By Fred Eckhard
Spokesman for the Secretary-General
UN Headquarters, New York
The International Commission on of Inquiry on East Timor has been granted visas by the Indonesian Government to allow them to work inside Indonesia. They will travel from Dili to Jakarta on Sunday to work out their program.
Sergio Vieira de Mello, who heads the United Nations Transitional Administration in East Timor (UNTAET), today met with Jaime Gama, the Foreign Minister of Portugal.
Also today, agreement was reached with independence leader Xanana Gusmao and other members of his party on a final draft of a constitution for the planned 15-member National Consultative Council (NCC). The NCC will allow the United Nations to consult the East Timorese about the governing of East Timor during the transition period.
In an update on East Timor, the Office of the United Nations High Commissioner for Refugees (UNHCR) noted the visit today of U.S. Senator John Reed, who went to Atambua, in West Timor.
In response to a question on what the United Nations was doing to help bring back refugees from West Timor, the Spokesman said that the UNHCR was disappointed that, following the agreement between the International Force in East Timor and the Indonesian military to facilitate their return, "there really has not been any quickening of the pace of returns." UNHCR reports encounters with militia on a daily basis, he said.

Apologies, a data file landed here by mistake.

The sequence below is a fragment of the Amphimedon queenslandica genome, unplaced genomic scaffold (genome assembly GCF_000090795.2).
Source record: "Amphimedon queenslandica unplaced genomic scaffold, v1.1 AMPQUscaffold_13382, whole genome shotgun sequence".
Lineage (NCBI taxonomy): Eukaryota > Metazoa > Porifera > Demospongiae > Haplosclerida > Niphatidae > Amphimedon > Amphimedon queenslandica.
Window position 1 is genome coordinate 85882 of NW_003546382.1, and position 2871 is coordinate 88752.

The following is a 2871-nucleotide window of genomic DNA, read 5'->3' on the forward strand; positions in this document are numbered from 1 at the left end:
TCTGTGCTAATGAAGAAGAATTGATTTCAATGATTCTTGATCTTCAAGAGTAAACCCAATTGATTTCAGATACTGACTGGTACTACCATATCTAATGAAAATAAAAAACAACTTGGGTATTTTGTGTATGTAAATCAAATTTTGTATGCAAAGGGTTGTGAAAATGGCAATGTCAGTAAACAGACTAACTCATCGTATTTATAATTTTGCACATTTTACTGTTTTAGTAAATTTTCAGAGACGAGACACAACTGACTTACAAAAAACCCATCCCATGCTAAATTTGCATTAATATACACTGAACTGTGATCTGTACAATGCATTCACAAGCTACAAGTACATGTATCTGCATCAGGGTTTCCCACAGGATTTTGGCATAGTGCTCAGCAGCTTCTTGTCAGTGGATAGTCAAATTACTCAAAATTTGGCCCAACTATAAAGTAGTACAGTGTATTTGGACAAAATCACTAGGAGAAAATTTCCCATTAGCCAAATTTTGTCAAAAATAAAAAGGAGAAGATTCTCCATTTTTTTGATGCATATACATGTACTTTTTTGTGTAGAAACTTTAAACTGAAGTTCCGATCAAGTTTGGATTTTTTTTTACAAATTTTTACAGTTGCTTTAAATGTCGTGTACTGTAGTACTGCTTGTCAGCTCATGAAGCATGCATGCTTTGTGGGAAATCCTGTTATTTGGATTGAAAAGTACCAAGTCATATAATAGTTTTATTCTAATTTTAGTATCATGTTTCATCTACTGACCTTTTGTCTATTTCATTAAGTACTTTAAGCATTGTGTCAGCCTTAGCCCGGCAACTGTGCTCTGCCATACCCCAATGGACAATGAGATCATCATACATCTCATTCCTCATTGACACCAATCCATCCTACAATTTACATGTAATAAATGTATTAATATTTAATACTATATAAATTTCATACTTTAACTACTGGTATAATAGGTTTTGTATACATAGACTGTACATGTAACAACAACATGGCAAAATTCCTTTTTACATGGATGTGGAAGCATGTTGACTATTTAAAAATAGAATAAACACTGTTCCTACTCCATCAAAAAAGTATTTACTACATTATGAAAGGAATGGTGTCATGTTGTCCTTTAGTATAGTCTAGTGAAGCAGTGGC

The spokesman also said that Vieira de Mello and UNTAET were giving UNHCR political support for its aims. Many refugees, according to UNHCR, are families of militia or people who had worked with the Indonesian armed forces, he said. The two main UN concerns, he said, is the continuing intimidation in the camps and the campaign in which people in the camps have been told that it is not safe to return. UNHCR has tried to provide information to counter that "propaganda," he said.